Housing, homelessness key issues for Hutt South voters video

Andre Chumko / Laree Taula

Hutt South: what the voters say.

Hutt South will have a new MP in just over a week after long-time MP Trevor Mallard decided to step down from the seat and on to the Labour list.

The electorate, based in the southern part of Lower Hutt, has been held by the Labour MP since 1996 and covers Eastbourne, Petone and Wainuiomata.

At the 2014 general election, Mallard won over National's Chris Bishop, a former tobacco lobbyist, by 709 votes.

Hutt South is covered in hoardings as candidates fight for attention in a heated campaign.
NICHOLAS BOYACK/STUFF

Hutt South is covered in hoardings as candidates fight for attention in a heated campaign.

Since Mallard announced he would not seek re-election to pursue his dream of becoming Speaker of the House, Bishop and Labour's Ginny Andersen, a former policy manager for New Zealand Police, have gone toe-to- toe trying to win over votes.

READ MORE:
* Hutt South election: A day in the life of MP and Hutt South candidate Chris Bishop
* Hutt South election: a day in the life of candidate Ginny Andersen
* Suicide and boot camps feature in Hutt political meeting

Talking with people on the streets of Lower Hutt, it is clear housing and homelessness are the biggest issues facing the electorate. A quick drive through the suburbs of Epuni and Naenae confirms this, with several plots of vacant Housing New Zealand land on display.

The core battle in Hutt South is between Ginny Andersen for Labour, and Chris Bishop for National.
NICHOLAS BOYACK/STUFF

The core battle in Hutt South is between Ginny Andersen for Labour, and Chris Bishop for National.

Lower Hutt Mayor Ray Wallace has made it no secret housing is his biggest concern, giving the Government a C-rating on the issue earlier this year.

To address the problem, National announced in July that, if re-elected, it would build and refurbish 700 homes across the Hutt Valley over the next five years.

Its announcement was met with criticism from opponents, who said it was a knee-jerk response to public pressure two months out from the election.

Labour Candidate Ginny Andersen speaking with Petone barber Terrence Davidson as she campaigns.
CAMERON BURNELL/STUFF

Labour Candidate Ginny Andersen speaking with Petone barber Terrence Davidson as she campaigns.

Labour announced in April it would build 400 new homes in Lower Hutt on land where state houses had been demolished.

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While people were mostly concerned about housing and homelessness, they also said poverty, education and local retailing were important issues for the area.

In 2013, the Hutt South suburb of Moera was given a 10 on the Index of Deprivation, indicating the highest level of socio-economic poverty.

On the campaign Trail in Hutt South, National's Chris Bishop  visiting an Indian Restaurant in Lower Hutt.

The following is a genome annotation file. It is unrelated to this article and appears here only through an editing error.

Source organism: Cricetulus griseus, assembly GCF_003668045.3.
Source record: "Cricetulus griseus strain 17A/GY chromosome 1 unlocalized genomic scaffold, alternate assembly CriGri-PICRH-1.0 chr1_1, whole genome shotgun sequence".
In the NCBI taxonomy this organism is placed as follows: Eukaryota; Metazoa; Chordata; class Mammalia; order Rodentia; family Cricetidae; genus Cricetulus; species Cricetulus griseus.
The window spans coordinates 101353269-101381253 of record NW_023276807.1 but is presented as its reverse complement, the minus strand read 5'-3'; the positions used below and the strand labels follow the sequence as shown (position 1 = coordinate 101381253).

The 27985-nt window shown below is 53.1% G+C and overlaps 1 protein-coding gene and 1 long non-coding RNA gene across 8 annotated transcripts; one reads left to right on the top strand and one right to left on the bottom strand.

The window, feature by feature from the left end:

CAMERON BURNELL/STUFF

On the campaign Trail in Hutt South, National's Chris Bishop visiting an Indian Restaurant in Lower Hutt.

Also contesting the seat are candidates from TOP, NZ Outdoors Party and an independent.

  • Article written by students from Massey University School of Journalism

The Candidates

Ginny Andersen, Labour Party: Labour candidate for Hutt South

Age: 42

The Hutt is a beautiful place to live but we could make it better. I want to see every child in the Hutt go to sleep in a bed – in a warm, dry and safe home.

I want us to swim in the river like we used to. I want our kids to grow up knowing they have a future here – that they can get a quality education and a job that pays enough to buy a house.

Chris Bishop, National Party: List MP

Age: 34

I want to keep working hard for the Hutt as the local MP. The Hutt is where I was born and raised and I want my home to be the best place possible to live, work and play.

I'm proud to be a champion for our great businesses, community groups and young people. I'm backing the Hutt to be a hub of innovation, science and technology, and where all kids get a great start in life.

Alok Gupta, New Zealand First: Editor/publisher

Age: 49

I should be the local MP because I very strongly feel for my community and my party's policies are the only true nationalistic policies which can intrinsically benefit each individual member of society and New Zealand as a nation.

I am committed to make New Zealand First, as the name says, in all spectrums of social wellbeing, which includes: health, safety, education, good public transport, affordable housing, better wages and a society of mutual trust, respect and credibility.

Virginia Horrocks, Green Party: Chair of Eastbourne Community Board

Age: 72

A strong Green Party vote in Hutt South is essential for the core Green Party values to be well represented in the next government. Unlike Labour and National, we take climate change seriously.

Our economic plan would dramatically reduce our climate emissions and begin the vital process of protecting our communities as sea level rises. Lower Hutt is particularly threatened by rising sea levels and increasingly violent storms.

The Green Party speaks for those living here now and future generations.

Andy Parkins, ACT Party: Accounts and logistics in recycling industry

Age: 25

I am asking for your party vote for ACT, who stand as the only party where individual freedom and responsibility are at its core, housing policy focused on encouraging and allowing people to build rather than government, and education that focuses on what's best for our kids, rather than unions.

National need direction and new ideas, and since ACT is one of only three parties that are guaranteed an electorate win, every party vote for ACT counts toward more MPs.

 - Stuff

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